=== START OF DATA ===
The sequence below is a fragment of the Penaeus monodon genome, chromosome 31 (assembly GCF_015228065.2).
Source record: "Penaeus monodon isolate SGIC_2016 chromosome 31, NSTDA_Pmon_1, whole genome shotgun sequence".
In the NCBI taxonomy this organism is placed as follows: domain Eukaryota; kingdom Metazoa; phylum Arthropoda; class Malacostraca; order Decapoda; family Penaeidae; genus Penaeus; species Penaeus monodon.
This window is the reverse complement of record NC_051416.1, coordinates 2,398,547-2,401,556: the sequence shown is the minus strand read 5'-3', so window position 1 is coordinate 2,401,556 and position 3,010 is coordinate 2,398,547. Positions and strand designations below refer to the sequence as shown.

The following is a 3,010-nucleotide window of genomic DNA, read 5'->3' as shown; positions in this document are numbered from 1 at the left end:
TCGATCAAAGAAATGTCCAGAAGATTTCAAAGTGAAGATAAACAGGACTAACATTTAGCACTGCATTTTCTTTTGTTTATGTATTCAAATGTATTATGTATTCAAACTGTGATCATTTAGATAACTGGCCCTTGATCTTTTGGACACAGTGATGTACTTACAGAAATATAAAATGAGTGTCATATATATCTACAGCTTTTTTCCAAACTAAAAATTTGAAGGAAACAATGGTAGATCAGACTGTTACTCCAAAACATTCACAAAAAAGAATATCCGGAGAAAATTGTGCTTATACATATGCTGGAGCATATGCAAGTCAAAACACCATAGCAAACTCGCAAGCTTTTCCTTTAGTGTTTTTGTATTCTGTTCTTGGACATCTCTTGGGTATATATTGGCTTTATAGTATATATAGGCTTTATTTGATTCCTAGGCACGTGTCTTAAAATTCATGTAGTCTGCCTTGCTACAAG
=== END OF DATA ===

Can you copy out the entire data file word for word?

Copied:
The sequence below is a fragment of the Penaeus monodon genome, chromosome 31 (assembly GCF_015228065.2).
Source record: "Penaeus monodon isolate SGIC_2016 chromosome 31, NSTDA_Pmon_1, whole genome shotgun sequence".
In the NCBI taxonomy this organism is placed as follows: domain Eukaryota; kingdom Metazoa; phylum Arthropoda; class Malacostraca; order Decapoda; family Penaeidae; genus Penaeus; species Penaeus monodon.
This window is the reverse complement of record NC_051416.1, coordinates 2,398,547-2,401,556: the sequence shown is the minus strand read 5'-3', so window position 1 is coordinate 2,401,556 and position 3,010 is coordinate 2,398,547. Positions and strand designations below refer to the sequence as shown.

The following is a 3,010-nucleotide window of genomic DNA, read 5'->3' as shown; positions in this document are numbered from 1 at the left end:
TCGATCAAAGAAATGTCCAGAAGATTTCAAAGTGAAGATAAACAGGACTAACATTTAGCACTGCATTTTCTTTTGTTTATGTATTCAAATGTATTATGTATTCAAACTGTGATCATTTAGATAACTGGCCCTTGATCTTTTGGACACAGTGATGTACTTACAGAAATATAAAATGAGTGTCATATATATCTACAGCTTTTTTCCAAACTAAAAATTTGAAGGAAACAATGGTAGATCAGACTGTTACTCCAAAACATTCACAAAAAAGAATATCCGGAGAAAATTGTGCTTATACATATGCTGGAGCATATGCAAGTCAAAACACCATAGCAAACTCGCAAGCTTTTCCTTTAGTGTTTTTGTATTCTGTTCTTGGACATCTCTTGGGTATATATTGGCTTTATAGTATATATAGGCTTTATTTGATTCCTAGGCACGTGTCTTAAAATTCATGTAGTCTGCCTTGCTACAAG